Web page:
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Europe to support Renzi reforms says Barroso

Feelings shift after skepticism over Italy's deficit

20 March, 20:02
Europe to support Renzi reforms says Barroso (By Christopher Livesay) (ANSA) - Brussels, March 20 - Feelings shifted from chilly to warm on Thursday following Premier Matteo Renzi's meeting with European Commission President José Manuel Barroso, who said "Europe will support reforms in Italy" after first signaling skepticism. After exiting a bilateral with Italy's young new premier, Barroso tweeted about the "very positive" encounter ahead of a summit of EU leaders in Brussels Thursday and Friday. Aiming to jolt the sclerotic economy out of a slow recovery from Italy's worst recession since World War II, Renzi plans to cut income taxes by 10 billion euros, invest 1.74 billion euros in social housing programs, spend 3.5 billion euros on schools and repay 68 billion euros in outstanding bills, among other things. Earlier in the day, Barroso seemed to raise concerns regarding Italy respecting its budget commitments.

On Wednesday, Renzi said that Italy would respect the EU deficit-to-GDP limit of 3% even though he considered it out of date. Renzi has also said, however, that Italy's deficit for 2014 may be higher than the 2.6% it was forecast to come in at this year, while remaining within the 3% limit. "The Italian premier has committed himself to a very ambitious program of reforms while at the same time saying he would respect the commitments made at the European level," Barroso added. "I think this is fundamental for confidence in Italy and the whole EU".

Renzi soon responded by insisting that Italy was indeed "in compliance with all" EU budget commitments.

Later he said he was happy Europe appreciated the structural reforms his government is set to implement. "Barroso wrote a very clear tweet", Renzi said during a pause in an EU summit.

The encounter marked a second powerful vote of confidence in Renzi's governance this week. On Monday German Chancellor Angela Merkel, head of Europe's biggest economy, called his measures "ambitious" after a friendly bilateral with Renzi.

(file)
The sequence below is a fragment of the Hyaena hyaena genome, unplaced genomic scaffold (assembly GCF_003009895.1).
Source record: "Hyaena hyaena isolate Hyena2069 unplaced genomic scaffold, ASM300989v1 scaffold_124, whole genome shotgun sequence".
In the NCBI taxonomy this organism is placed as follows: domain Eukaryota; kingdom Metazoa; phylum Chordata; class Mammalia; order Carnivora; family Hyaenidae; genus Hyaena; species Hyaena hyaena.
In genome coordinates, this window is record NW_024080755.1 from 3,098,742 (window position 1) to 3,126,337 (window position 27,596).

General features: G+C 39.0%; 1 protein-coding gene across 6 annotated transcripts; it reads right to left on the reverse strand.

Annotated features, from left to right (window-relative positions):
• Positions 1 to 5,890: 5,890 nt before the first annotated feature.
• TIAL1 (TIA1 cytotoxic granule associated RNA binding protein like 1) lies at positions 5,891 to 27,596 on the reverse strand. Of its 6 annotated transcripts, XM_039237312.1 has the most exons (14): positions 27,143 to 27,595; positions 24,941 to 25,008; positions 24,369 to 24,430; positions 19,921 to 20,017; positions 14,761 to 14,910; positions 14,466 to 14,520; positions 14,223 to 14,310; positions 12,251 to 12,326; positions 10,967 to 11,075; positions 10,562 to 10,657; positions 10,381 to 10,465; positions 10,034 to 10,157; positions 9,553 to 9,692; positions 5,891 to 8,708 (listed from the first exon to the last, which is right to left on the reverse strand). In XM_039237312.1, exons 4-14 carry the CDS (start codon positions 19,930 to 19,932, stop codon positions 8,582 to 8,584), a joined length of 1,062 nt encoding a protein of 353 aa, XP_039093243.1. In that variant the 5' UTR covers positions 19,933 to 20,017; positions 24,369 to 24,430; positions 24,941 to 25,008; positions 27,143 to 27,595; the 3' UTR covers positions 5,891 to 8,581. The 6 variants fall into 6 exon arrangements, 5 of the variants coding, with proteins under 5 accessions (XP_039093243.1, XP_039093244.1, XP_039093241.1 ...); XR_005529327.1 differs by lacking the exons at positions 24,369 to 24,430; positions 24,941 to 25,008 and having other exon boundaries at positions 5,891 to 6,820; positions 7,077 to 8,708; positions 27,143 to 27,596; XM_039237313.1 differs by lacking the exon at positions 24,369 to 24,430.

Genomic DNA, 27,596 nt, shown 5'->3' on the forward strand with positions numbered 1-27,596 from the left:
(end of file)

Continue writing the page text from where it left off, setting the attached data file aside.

"Italy is not coming to Europe as a lagging student but as a founding member that respects (fiscal) limits," Renzi said at the EU summit Thursday.

Since forcing out his predecessor Enrico Letta last month, the center-left leader has been moving quickly to implement a series of reforms, ranging from the economy to the election system. Earlier this month his signature election reform passed in the Lower House, thanks to an alliance with center-right kingpin and three-time premier Silvio Berlusconi. The reform aims to avert the type of parliamentary deadlock witnessed this time last year following inconclusive elections, which ultimately led to the reluctant formation of the left-right coalition of his predecessor. A related bill that aims to reform the Senate, stripping its lawmaking powers and turning it into a leaner assembly of local-government representatives, should be ready next week, the government said Thursday.

The bill will also include changes to Article V of the Constitution to scrap Italy's provincial administrations and take back some powers from the country's regional governments, many of which are guilty of overspending. The aim of the reforms is to make it easier to pass legislation, and therefore govern Italy, and to reduce the huge cost of the country's political apparatus. A statement added that Renzi had asked the conference of Italy's regional governments to make a "contribution" in drafting the measures as they are "protagonists of the process of transformation of the Senate and reform of Article V".

Both reforms are seen abroad as crucial to increasing Italy's stability and credibility among international investors.

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